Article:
Guess who’s coming to TTFF09, pt 3

US writer and theatre critic Hilton Als, who will be programming four nights of screenings at StudioFilmClub as part of the trinidad+tobago film festival/09

Filmmaking isn’t just about directors, though some of them might like to think so. Yes, the director is often the sine qua non of a film, especially in independent, auteur-driven cinema. But that doesn’t mean that the other people involved in making a film are inconsequential, or interchangeable. Even if a film is a director’s personal vision, you still need other people to help bring that vision to life.

One such person is the cinematographer. The cinematographer–the director of photography, properly speaking–is responsible for a film’s look, its visual style. And since film is a visual medium, that makes the cinematographer important; sometimes, almost as important as the director. In a film like Steve McQueen’s Hunger, one of the narrative features being screened at the Festival, the cinematography is key; the austere look of the film, with its bleached-out colours, complements and reinforces the stark subject matter. So it’s no surprise we’re thrilled that the cinematographer of Hunger, Sean Bobbitt, will be attending the Festival. Not only will he be here for the film’s screening, but he will also be conducting a workshop on the art of cinematography. (And if you’re interested in cinematography, I suggest you sign up for the workshop now, before all the places are gone.)

Another person who’s key to cinema, though not necessarily to the filmmaking process itself, is the critic. Now I know there are people who will quibble with this, and say that critics aren’t really important, that they’re just failed artists or know-nothings who only like to bad-talk everything. These people, however, are wrong, and I don’t just say that because a critic myself. Robust critical discourse is key in the arts, in any culture–but that’s another post entirely. Suffice it to say that the critic matters. And we’ve got one of the best, Hilton Als of the New Yorker, coming to the Festival to programme the four nights of screenings at StudioFilmClub. The films Als has chosen to screen are largely experimental, challenging the conventions of traditional filmmaking. They should prove thought-provoking, conversation-inspiring viewing–come along to StudioFilmClub to see them and you may even find yourself in a conversation with Hilton Als.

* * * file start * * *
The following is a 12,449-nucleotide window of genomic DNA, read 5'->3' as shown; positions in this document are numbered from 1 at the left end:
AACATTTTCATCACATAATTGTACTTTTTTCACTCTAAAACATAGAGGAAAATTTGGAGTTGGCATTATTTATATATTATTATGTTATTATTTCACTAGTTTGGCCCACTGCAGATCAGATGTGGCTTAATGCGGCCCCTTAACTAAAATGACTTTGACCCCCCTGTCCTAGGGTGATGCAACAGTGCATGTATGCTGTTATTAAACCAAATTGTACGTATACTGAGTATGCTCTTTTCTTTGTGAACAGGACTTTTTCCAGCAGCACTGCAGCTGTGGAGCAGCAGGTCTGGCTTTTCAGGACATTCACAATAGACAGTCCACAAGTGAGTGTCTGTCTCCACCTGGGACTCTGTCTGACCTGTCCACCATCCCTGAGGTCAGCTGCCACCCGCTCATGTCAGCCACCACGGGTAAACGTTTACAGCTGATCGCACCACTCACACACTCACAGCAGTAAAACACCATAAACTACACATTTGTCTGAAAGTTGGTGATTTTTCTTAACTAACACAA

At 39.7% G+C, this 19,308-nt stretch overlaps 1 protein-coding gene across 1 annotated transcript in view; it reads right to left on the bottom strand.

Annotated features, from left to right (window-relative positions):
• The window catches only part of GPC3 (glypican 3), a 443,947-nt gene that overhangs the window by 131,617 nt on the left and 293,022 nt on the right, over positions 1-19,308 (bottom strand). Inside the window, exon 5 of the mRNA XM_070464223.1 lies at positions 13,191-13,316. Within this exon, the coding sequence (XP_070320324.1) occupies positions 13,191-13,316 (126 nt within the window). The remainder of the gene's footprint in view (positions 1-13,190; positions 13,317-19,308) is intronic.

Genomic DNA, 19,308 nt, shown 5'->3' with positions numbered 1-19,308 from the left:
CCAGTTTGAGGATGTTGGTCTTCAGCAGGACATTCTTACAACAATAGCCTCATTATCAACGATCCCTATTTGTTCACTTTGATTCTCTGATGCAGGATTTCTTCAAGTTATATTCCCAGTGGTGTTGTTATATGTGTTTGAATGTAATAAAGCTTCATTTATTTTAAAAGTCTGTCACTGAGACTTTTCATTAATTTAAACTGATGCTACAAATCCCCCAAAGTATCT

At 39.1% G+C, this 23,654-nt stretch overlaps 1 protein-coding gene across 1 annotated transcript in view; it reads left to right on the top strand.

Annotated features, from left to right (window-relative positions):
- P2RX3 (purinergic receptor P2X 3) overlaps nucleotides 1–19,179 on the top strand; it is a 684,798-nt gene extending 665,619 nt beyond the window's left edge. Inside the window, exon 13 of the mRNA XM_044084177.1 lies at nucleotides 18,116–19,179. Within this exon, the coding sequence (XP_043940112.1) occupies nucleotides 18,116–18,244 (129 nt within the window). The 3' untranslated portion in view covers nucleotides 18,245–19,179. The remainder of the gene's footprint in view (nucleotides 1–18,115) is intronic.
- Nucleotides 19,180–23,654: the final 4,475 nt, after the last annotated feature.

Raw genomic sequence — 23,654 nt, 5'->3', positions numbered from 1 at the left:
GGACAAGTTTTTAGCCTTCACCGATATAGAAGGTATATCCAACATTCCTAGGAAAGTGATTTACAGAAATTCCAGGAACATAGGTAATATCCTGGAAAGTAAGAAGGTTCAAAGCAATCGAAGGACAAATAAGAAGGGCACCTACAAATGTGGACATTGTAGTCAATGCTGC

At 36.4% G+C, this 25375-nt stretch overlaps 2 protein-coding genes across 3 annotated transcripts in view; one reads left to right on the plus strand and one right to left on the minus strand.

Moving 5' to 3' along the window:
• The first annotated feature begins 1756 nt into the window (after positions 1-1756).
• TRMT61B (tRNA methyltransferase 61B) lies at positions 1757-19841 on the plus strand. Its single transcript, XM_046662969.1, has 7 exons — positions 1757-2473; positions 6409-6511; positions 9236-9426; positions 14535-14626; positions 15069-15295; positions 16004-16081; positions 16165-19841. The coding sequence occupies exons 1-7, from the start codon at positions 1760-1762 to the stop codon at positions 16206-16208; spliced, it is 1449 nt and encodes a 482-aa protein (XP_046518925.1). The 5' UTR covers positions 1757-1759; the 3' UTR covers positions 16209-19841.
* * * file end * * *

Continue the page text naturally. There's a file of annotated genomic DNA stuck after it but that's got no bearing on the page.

Of course, you’ve got to have actors to portray the various roles in films (or in the case of biographical films, subjects to make films about). Linda Atkinson and Nick Doob’s documentary Carmen and Geoffrey is the story of New York-based dancers Carmen de Lavallade and her husband, Trinidad-born Geoffrey Holder. I described Holder in a previous post as larger than life; a striking six foot six, with a booming voice, this dancer-painter-actor is an artistic renaissance man if there ever was one. And he’ll be here, this renowned son of the soil, for a screening of Carmen and Geoffrey which takes place before the awards ceremony and reception that closes the Film Festival on September 29.

We hope you’ll be coming to the Festival too, because ultimately, the members of the audience are our most important guests. Indeed, without people to watch them, there wouldn’t be any films at all.

Date: Sat 29 Aug, 2009
Category: ttff news and features

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